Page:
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'fk Literary Supplement Volume I, Number 3 The A close-knit, finely-wrought night, the air slightly in motion, the sky (what could be seen of it because the signs and lights and BAR and the were very bright and the buildings tall) was clear and dark peaceful, stem, unyielding enough for him for night in which the answer was to be seen and 'identified and acted upon. A very important night, he knew. A night long in coming, tracked in desperation over mo_re miles than he cared to total, through every conce1vable landscape, on bright mornings in fresh palm-adorned Florida towns of orange trees and beaches and stucco walls, on dark rain-threatening afternoons at general stores in crossroads towns, dmty and unaware, and nights spent in movie houses among gigantic, fantastically colored figures performing strange rites. All the roads, all the deserted city parks and expectant rooms had led to this very night, which (he realized with an irony he had long since thought himself incapable of) was in the biggest, brightest, most ugly place he had ever seen or conceived of, among crowds of unbelievable size, among strange people of incredible aspect, among depravity and utter lack of euphemism. And this answer (which had come both with startling swiftness and agonizing delay, at once and only gradually) revealed more than transformed, so that this was no celestial city, but even more dirty and sick and full of deep pain. But, by God, it was an answer, and if it was o:1e which had, in a sense, been always there, was one he had known or at least sensed all along, it was still an answer. It was still the proper termination of a quest, and an end to a journey. It was engraved, indeed, on the very pitch-dark sky, which, by careful looking he could see, which, (he wished they all could know} he could see. The only thing David Gardner knew about a search was perhaps retrieving a golf ball which had somehow buried itself in the de ad lc aves to the right of the fiarway on the Cramer's third bole. Or looking for a report he had mislaid, which he had been sure he'd I e g e w the lid to find it, and getting his wife to look for it, and upset ting things in general before finding it under the bfotter of his d esk in the study, or perhaps in h i s briefcase after all, between the pages o f the Lif e mag a zine h e kept there for reading on the train. David Gardner was a big man, and had held the club squash racquets championship for three years running tmtil a business engagement had caused him to miss an important match one year and he had f orfeited. His face was very red, which gave him an agreeable, even jolly aspect which he cultivated carefully. He did things like offer drinks to his son 1 s friends before they were of age, and told them dirty jokes, andthushewassomewhat tolerated, though not completely. He was rather successful, and would be the headofthefamilybwiness, a small, specialized steel company, when his father's brother retired. He looked upon everyone with a benign and agreeable air, upon his white brick home on the slight rise of Princeton Road in the suburo of that city which never admitted to itself what it really stood for. (All the streets of that suburb were named after American colleges--either that or they had Indian names of an impossible obscurity and perhaps even doubtful authenticity.) He looked benevolently upon his lawns and the badminton net and the garden in the back where parties were held at night, dimly lighted, with the sound of the imitation waterfall occasionally drifting above the conversation. He smiled at his cars, his tropical fish, his paneled study with the beautiful books, the books with the beautiful bindings, and even his wife. (People had been known to say, at some few parties, safely whispering, that David and Kathy Gardneronlystayed together because of the children, but they were wrong. This wasn't the reason.} And he looked with particular benevolence upon his children. Upon his daughter Janet, who was away at college, an expensive girl's school in the Blue Ridge Mountains. She was a very attractive girl, really. Many boys had thought so. Some of whom her father knew nothing about, and this was lucky. Janet had a beautiful room with a fottt-poster bed and the use of a car when she was home, and received a generallowance. Janet was a lucky girl in general. But it was his son Mark who he approved of most of all. Mark, who knew a lot about the steel business, and would make a very good vice president after a while. After he finished school at Yale and went to Europe for a bit and got married and worked in the business as a jtmior supervisor or something, for a while. He approved of the very goo:l private day schoolhe had sent Mark to and the way he was helpful and agreeable and pleasant and willing to learn. He even approved of Anne Wesley, the girl Mark would probably many. And so David Gardner, a pleasant, helpful man, active in com-nunity affairs, squash champion, fair golfer, would have been rather upset, would have risen from his leather chair and looked helplessly across the suburoan road with no sidewalks to the rambling house which faced his, looked and been closer to desperation than ever before in his life if he had happened to overbear a conversation between his son and the same Anne Wesley one night in late August. And, in fact, this is what he did on that night some Edit e d B y Laurie Paul s on her 16, 1966 Voice of the Siren days later when he heard much the same thing from Mark himself. It was Anne's idea that they should sit in the screened house, the pagoda, she called it, that her family erected in the back yard every summer. There were chairs in it, and a table1 and cut flowers, and that evening it was warm and the breeze was from the bay and when it got dark, as it did in August, earlier than you expected, you could turn on the wrought-iron lamp and you were no longer conscious of anything but the worldinsidethelamp1sglow. Markhad said he wanted to talk, and she was willing, but she wanted them to talk in a place suitable for talking. It could not be in a car, on a street, or in a restaurant--that was all right for conversation, but not for talking. The pagoda was the right place, as right as the sweater that went well with her shorts and was necessary because, as the night began, the breeze from the bay could turn cool. There were many things you could say Anne Wesley, but, inevitably, you were led first to say she was immaculate. Of course, on thinking later, you realized this was a strange thing to say even if you,. thought of it as a secondary characteristic rather than the most important one. Btt: this was the impression Anne Wesley most strongly gave. She had straight blondhair, whichrcachedbelow her ears, and curved toward them slightly at the ends. It was this shining hair and her china skin and the clothes that were always perfect and neat and pressed and never the slight est bit out of place that made her seem immaculate atfirst, andmaybelateryou1deven say beautiful, but there was the perhaps too-determined set of her jaw, hermouththat was perhaps not quite full enough that held you back. At any rate, you wouldn 1t say it first. And there was one other pertinent thing about Anne Wesley, sophomore at an exclusive girl's college, daughter of an investment broker, possessor of a light blue room and a Wedgwoo:l collection. That was, (wasn 1t she a little like W edgwo:>:l herself7) she loved Mark Gardner. Photograph by Frank Lary And so, on an August evening, with the breeze from the Bay bringing a coolness that was, after all, pected, she wondered what was bothering Mark, who walked into the region of the lamp's light, and out of it again, not settling in a garden chair as she had settled, but pacing, wanting to say something, not knowing how. Watching him, tall, but not excessively, handsome, but not excessively, and, above all, not conventionally. A pleasant face, certainly, nice eyes, a very fine smile, some ordinary featmes which were, nevertheless, combined in a way that was not ordinary. And if his mother (as Anne believed) had always felt it necessary to apologize in a way for her son's appearance and even words and mind, this was her fault. It certainly wasn't Mark's. He stopped walking and took a chair across from her, and pulled it up close. Apparently having found the wo:ds, he had now only to devise a method to say them. Mark Gardner looked at the lovely girl across from him and wished to heaveJ> that the words did not have to be uttered aloud, that they coul<1 somehow be assumed without translation to speech and speaking, didnothave to be defiled by uttering. But he had to say them, and say them aloud. So he began. "I've been doing a lot of thinking recently, Anne." (No! Anything but this way. Why mmt it sotmd like this? Why?) "About what?" (What else could she say?) "1--" he stopped. If anything had to be right, this did. He would take his time, collect himself, and it would be all right. If he could only begin. "1I've been thinking about myself, and what will happen to me. Maybe too much. Maybe that's asking for trouble. But I've never done much of it before. I've always thought that after college, and after the trip to Europe I've always been promised, I would get a job in dad's plant, and marry you," (she blushed, he noted, with perhaps slight surprise ) "and eventually become vice president and prepare to take over the firm when Dad retires. And have a nice h ous e (Continued o n next pag e J ...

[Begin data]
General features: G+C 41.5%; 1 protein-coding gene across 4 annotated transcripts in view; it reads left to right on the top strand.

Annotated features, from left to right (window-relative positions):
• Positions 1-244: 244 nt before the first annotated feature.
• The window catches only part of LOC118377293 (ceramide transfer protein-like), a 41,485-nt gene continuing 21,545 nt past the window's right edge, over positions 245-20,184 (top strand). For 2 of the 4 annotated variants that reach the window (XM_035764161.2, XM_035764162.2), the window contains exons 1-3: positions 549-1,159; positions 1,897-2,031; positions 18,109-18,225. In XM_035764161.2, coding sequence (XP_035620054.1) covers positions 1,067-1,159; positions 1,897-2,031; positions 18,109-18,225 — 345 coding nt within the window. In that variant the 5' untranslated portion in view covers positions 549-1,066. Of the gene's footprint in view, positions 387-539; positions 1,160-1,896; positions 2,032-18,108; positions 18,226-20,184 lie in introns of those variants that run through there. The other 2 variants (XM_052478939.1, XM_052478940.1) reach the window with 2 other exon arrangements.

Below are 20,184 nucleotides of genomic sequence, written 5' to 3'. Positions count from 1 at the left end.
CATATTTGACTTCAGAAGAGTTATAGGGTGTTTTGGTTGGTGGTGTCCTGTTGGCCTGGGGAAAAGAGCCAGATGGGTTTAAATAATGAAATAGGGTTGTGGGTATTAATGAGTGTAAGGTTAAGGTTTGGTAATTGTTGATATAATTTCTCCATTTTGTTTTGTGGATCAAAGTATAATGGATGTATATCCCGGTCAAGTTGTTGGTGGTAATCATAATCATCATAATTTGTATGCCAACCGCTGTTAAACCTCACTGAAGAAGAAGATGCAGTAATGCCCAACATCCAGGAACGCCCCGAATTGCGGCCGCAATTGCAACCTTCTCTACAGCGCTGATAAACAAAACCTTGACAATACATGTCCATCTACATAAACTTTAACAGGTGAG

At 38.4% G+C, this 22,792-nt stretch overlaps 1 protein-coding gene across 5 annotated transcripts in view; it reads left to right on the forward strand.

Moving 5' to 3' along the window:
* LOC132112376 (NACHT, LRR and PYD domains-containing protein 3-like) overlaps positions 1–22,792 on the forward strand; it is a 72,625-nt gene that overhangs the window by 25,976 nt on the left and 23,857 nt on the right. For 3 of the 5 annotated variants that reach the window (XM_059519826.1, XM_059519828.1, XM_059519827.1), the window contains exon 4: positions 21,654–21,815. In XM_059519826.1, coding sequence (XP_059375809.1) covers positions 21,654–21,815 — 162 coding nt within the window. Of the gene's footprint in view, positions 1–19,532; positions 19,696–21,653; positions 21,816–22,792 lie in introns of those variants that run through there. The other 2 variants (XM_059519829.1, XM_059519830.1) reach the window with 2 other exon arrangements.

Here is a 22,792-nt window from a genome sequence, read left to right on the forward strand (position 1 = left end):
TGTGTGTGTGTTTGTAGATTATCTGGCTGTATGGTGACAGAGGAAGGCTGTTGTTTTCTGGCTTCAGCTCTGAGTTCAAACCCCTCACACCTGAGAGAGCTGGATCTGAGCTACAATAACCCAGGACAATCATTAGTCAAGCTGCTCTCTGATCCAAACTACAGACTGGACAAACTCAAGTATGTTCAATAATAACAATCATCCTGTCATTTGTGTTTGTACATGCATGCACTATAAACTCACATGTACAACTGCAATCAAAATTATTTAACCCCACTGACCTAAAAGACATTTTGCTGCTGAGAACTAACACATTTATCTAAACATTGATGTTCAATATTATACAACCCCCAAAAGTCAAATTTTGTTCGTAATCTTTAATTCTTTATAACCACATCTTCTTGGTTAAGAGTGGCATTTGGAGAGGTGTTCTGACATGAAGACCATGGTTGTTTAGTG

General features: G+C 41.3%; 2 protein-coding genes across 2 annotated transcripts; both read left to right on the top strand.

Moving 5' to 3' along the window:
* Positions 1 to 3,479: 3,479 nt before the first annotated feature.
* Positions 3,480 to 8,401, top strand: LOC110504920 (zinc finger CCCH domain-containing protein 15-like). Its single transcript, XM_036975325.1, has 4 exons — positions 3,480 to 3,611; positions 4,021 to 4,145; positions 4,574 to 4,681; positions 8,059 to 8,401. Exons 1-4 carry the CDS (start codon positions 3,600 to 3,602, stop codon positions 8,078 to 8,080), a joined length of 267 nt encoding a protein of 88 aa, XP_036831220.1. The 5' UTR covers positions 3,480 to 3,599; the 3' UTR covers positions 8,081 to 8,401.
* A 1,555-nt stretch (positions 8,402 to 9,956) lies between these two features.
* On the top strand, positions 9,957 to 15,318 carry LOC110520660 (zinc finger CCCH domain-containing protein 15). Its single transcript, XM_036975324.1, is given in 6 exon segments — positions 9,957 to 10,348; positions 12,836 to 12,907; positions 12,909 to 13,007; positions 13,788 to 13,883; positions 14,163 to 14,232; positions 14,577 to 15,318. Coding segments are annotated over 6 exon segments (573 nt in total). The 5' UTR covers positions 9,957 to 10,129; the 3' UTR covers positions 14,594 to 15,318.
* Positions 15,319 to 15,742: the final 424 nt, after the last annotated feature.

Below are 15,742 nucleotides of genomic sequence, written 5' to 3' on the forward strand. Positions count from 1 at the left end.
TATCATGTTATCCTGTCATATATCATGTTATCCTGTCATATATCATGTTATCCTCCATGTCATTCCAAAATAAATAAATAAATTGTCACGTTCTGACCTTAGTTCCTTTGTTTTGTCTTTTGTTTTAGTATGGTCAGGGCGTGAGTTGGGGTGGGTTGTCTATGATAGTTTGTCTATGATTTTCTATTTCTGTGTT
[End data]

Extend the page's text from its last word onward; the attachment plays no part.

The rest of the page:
PAGE 6